Google Transit Vancouver Announcement Recap

Google Transit and TransLink announced last week that they are collaborating in displaying Vancouver's transit routes and times overlayed on Google Maps, and I was there to watch as Headway Blog writer and Google software engineer Joe Hughes demonstrate its features. He presented it very well, framing the service around stories of people hearing about an event and figuring out how to get there. One example was of a UBC student hearing that M.I.A. was coming to town playing at the Commodore Ballroom. She (the student) would locate the Commodore Ballroom on a map, click on the more info link to see that it was the right venue, then get directions from her campus, first for driving but then, a click away, transit information. Gordon Price documented Joe's story about the Giant Crab of Doom, which illustrated how Google Maps users have added value to the service. Paul has photos from the launch, and Karen (pictured below with me and our cool Google/TransLink swag) has noted that Google Transit may not incorporate the subtleties people learn from experience.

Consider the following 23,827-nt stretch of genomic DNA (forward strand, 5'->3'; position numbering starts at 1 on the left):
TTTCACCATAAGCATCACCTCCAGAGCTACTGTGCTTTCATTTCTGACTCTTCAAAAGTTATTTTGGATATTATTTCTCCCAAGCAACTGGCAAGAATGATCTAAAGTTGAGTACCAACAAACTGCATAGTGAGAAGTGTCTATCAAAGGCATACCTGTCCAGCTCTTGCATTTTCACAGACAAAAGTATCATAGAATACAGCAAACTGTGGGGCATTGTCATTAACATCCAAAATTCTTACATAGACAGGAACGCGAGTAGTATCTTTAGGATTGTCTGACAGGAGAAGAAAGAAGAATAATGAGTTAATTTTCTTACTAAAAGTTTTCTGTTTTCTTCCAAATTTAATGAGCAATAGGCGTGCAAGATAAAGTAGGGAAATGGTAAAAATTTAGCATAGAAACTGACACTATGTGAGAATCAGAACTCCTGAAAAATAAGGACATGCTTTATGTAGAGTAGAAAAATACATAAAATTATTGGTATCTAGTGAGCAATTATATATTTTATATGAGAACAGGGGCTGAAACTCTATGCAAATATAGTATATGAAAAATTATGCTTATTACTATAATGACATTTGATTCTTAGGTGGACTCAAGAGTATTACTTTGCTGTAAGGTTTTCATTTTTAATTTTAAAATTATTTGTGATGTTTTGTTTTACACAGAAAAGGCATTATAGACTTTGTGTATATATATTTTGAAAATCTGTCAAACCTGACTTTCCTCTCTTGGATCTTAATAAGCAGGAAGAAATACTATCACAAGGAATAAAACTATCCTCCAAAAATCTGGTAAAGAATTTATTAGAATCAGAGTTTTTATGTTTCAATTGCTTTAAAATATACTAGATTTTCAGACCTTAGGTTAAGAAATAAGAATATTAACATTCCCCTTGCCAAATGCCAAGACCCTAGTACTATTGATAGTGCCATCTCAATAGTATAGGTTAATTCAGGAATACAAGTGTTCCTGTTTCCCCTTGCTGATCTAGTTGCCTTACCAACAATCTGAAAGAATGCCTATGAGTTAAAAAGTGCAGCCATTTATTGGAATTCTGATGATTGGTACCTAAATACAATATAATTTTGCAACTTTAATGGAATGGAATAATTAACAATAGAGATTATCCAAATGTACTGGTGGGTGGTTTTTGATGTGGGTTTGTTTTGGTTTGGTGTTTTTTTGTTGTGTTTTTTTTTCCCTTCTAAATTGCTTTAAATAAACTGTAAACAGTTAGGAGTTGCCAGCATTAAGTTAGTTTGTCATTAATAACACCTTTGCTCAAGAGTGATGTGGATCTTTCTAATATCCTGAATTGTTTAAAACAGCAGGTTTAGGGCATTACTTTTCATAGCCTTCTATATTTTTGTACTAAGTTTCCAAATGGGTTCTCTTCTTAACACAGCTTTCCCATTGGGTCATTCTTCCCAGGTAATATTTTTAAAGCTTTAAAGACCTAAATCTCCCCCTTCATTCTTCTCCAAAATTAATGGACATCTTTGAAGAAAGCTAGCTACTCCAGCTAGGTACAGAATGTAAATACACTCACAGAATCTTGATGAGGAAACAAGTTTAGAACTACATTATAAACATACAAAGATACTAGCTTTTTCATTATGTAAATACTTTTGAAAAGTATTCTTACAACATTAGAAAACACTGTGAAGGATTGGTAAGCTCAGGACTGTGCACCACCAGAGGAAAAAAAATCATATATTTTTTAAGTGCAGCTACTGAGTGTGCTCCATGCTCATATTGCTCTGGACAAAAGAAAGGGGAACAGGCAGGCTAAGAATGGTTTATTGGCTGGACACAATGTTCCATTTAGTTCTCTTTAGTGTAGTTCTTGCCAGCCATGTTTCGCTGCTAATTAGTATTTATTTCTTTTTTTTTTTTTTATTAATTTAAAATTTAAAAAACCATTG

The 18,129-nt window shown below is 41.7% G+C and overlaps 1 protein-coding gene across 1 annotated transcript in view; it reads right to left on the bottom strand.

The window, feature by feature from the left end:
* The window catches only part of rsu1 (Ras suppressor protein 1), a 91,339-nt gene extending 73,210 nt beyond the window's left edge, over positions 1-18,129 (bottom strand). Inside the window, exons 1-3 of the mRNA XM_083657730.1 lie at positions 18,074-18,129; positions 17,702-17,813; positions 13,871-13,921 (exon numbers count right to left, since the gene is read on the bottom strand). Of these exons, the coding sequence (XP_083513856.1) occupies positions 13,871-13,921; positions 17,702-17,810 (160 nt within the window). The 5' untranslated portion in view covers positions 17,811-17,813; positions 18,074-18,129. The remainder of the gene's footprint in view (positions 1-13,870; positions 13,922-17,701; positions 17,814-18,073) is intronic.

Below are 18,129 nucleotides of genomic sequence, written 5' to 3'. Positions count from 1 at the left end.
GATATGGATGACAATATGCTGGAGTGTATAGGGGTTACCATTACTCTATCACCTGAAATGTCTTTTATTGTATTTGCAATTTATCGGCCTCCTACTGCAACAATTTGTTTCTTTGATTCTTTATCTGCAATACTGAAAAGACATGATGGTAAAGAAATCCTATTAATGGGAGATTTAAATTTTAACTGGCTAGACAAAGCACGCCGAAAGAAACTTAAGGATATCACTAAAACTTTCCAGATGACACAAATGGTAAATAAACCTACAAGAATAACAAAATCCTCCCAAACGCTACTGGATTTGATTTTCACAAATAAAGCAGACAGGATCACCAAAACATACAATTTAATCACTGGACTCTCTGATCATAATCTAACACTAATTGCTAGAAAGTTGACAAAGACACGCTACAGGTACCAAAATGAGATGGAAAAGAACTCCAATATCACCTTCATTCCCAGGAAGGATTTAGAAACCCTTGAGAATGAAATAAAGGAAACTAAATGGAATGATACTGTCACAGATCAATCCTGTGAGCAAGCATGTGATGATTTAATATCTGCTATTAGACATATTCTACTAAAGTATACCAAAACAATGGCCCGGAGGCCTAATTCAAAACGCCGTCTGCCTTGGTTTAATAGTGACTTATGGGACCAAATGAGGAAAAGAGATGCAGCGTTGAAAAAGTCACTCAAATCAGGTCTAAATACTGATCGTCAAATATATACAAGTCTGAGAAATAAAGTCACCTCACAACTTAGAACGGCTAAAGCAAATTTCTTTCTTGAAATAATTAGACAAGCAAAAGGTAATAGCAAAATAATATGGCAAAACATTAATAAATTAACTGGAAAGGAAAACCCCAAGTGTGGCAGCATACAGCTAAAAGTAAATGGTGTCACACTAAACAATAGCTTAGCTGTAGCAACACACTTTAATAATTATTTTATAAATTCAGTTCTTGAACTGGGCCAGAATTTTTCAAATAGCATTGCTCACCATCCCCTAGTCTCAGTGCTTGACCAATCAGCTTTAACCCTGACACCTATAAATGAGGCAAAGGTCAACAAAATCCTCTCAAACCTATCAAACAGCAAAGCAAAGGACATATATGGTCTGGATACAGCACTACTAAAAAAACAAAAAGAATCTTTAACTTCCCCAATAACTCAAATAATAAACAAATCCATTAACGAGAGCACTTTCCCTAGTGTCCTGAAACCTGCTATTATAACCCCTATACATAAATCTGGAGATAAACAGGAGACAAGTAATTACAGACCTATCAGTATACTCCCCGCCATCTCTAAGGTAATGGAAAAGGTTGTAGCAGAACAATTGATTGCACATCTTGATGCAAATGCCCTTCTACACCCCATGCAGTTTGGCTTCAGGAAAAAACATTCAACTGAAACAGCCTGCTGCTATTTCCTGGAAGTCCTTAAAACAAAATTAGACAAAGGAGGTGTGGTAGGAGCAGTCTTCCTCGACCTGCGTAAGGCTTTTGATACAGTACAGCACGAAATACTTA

Karen and I Wearing Our TransLink/Google Transit Hats

I talked to Joe afterwards and asked him the most technical questions I could think of, like: will there be an API? (sort of, it happens through the feed, which individual transit agencies decide to release); what format is the feed in? (I mistakenly believed it was XML, but it's CSV, designed to make it easier for transit agencies to produce); what about a microformat? (there's nothing stopping anybody from starting one on the wiki); and how about Google Bike maps? (I might be getting his answer wrong, but he said it was good idea if a little more difficult, since many bike routes are on low-traffic streets and trails). Those who stuck around got some hats, slightly too small for my extremely large head, and I managed to convince the communications rep to let me have her lanyard. JMV took some photos—but hasn't posted them yet?—including the one you see to the right, and I finally got to meet Paul Hillsdon, he who created the excellent South of Fraser transit and Surrey cycling initiative documents.